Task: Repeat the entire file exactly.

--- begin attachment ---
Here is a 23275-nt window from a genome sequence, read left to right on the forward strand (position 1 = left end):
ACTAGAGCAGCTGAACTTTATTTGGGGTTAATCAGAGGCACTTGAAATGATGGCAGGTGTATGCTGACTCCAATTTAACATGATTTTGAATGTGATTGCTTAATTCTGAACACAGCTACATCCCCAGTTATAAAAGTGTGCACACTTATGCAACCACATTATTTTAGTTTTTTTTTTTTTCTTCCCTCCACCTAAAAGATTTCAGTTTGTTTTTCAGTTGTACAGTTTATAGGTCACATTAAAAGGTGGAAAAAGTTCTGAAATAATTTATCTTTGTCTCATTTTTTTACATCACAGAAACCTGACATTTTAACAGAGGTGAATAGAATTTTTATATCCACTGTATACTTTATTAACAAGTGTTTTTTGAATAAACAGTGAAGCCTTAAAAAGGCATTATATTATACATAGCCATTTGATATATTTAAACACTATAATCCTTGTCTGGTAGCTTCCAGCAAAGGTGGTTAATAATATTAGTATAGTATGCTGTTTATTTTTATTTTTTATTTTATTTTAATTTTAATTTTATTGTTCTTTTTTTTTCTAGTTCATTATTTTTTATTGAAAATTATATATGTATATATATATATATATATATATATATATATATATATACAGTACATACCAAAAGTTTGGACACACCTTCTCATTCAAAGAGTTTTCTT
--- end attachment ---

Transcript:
Here is a 23275-nt window from a genome sequence, read left to right on the forward strand (position 1 = left end):
ACTAGAGCAGCTGAACTTTATTTGGGGTTAATCAGAGGCACTTGAAATGATGGCAGGTGTATGCTGACTCCAATTTAACATGATTTTGAATGTGATTGCTTAATTCTGAACACAGCTACATCCCCAGTTATAAAAGTGTGCACACTTATGCAACCACATTATTTTAGTTTTTTTTTTTTTCTTCCCTCCACCTAAAAGATTTCAGTTTGTTTTTCAGTTGTACAGTTTATAGGTCACATTAAAAGGTGGAAAAAGTTCTGAAATAATTTATCTTTGTCTCATTTTTTTACATCACAGAAACCTGACATTTTAACAGAGGTGAATAGAATTTTTATATCCACTGTATACTTTATTAACAAGTGTTTTTTGAATAAACAGTGAAGCCTTAAAAAGGCATTATATTATACATAGCCATTTGATATATTTAAACACTATAATCCTTGTCTGGTAGCTTCCAGCAAAGGTGGTTAATAATATTAGTATAGTATGCTGTTTATTTTTATTTTTTATTTTATTTTAATTTTAATTTTATTGTTCTTTTTTTTTCTAGTTCATTATTTTTTATTGAAAATTATATATGTATATATATATATATATATATATATATATATATATATACAGTACATACCAAAAGTTTGGACACACCTTCTCATTCAAAGAGTTTTCTT